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Young people can no longer afford to live in cities, including Oshawa: Canadian think tank

A new study by a Canadian analysis group sheds light on affordability issues facing young people living in 27 cities across the country.

“As the group hardest hit by the pandemic and also the group most likely to work in the service sector, young Canadians aged 15 to 29 can no longer afford any of the cities in which they live – ​​big or small,” we read. a Youthful Cities release. “Young people in Canada have an average deficit of $750 per month living in cities.”

The group notes that in Oshawa, youth have an average monthly income of $2,516.45 and expenses of $3,176.45, resulting in a deficit of $660 per month.

Deficits weigh more heavily on those with part-time jobs. However, even the average full-time worker experiences a monthly deficit of $32.60.

A full-time worker in Oshawa would need to earn $4.47 more than minimum wage to achieve a living wage, according to the group.

The group argues that wages are not keeping up with the rising cost of living.

“Lethbridge [Alberta] is the most affordable city with a monthly deficit of $32.92, but it also has one of the largest gender gaps in affordability at 20%,” he added. “Helping to contribute to its top affordability ranking, renting a one-bedroom apartment in Lethbridge costs well under $1,000 a month, compared to Toronto where average rents are nearly $2,000. per month.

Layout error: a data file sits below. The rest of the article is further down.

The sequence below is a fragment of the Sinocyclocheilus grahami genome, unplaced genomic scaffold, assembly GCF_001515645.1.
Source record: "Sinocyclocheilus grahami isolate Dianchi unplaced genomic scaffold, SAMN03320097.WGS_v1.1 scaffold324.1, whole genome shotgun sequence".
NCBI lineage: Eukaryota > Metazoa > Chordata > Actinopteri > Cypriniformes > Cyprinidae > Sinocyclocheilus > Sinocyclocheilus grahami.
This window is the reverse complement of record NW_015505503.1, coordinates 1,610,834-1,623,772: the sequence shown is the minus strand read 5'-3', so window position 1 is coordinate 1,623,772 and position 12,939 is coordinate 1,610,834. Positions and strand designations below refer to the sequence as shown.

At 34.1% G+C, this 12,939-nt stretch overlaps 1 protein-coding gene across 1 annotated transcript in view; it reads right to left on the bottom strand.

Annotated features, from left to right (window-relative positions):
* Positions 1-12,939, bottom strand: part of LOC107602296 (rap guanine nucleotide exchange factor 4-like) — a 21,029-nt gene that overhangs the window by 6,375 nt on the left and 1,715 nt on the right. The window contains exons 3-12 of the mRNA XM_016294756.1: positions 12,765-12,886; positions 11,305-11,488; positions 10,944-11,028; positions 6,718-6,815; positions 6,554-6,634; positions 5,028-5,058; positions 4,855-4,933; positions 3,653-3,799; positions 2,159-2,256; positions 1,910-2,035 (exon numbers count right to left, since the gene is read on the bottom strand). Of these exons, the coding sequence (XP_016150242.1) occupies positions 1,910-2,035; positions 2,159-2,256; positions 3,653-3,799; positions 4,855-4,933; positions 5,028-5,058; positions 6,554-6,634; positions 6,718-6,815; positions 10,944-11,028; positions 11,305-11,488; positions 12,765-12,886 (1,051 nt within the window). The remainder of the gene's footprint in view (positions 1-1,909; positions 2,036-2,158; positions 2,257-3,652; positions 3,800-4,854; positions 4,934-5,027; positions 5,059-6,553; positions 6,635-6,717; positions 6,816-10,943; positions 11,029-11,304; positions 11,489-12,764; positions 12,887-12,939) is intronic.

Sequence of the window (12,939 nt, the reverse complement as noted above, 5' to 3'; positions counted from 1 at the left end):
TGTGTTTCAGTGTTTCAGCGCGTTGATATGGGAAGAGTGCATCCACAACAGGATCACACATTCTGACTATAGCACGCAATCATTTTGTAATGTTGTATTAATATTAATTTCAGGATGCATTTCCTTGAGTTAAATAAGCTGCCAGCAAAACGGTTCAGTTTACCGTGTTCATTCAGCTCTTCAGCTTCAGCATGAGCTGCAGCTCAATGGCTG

There is a gender difference. Young women in Oshawa have a monthly deficit of $726.31 while young men have a deficit of $584.36.

“Gender pay equity is not a reality,” the group said. “After decades of efforts to create gender pay equity, young men continue to earn more than young women in every indexed city. Wage disparity can often be attributed to the fact that men hold a higher percentage of sales jobs that earn higher salaries compared to women who hold a higher percentage of sales jobs that earn lower salaries.

“Affordability shouldn’t just be about basic survival necessities,” Youthful Cities’ Claire Patterson said in a statement. “Affordability should also include the ability to pay for the things that make a person’s life vibrant when they are able to move forward and achieve the milestones that we see as signs of success. In today’s Canadian cities, opportunities to thrive are simply not equally available to all young people.

“Canada could see a massive drain on critical young talent now and in the future if barriers, including the ability to earn a living wage, access to full-time employment, the youth wage gap men and young women and the failure to provide opportunities to build needed and needed skills are not being addressed,” the group said.

Stock photo from Google Maps Street View

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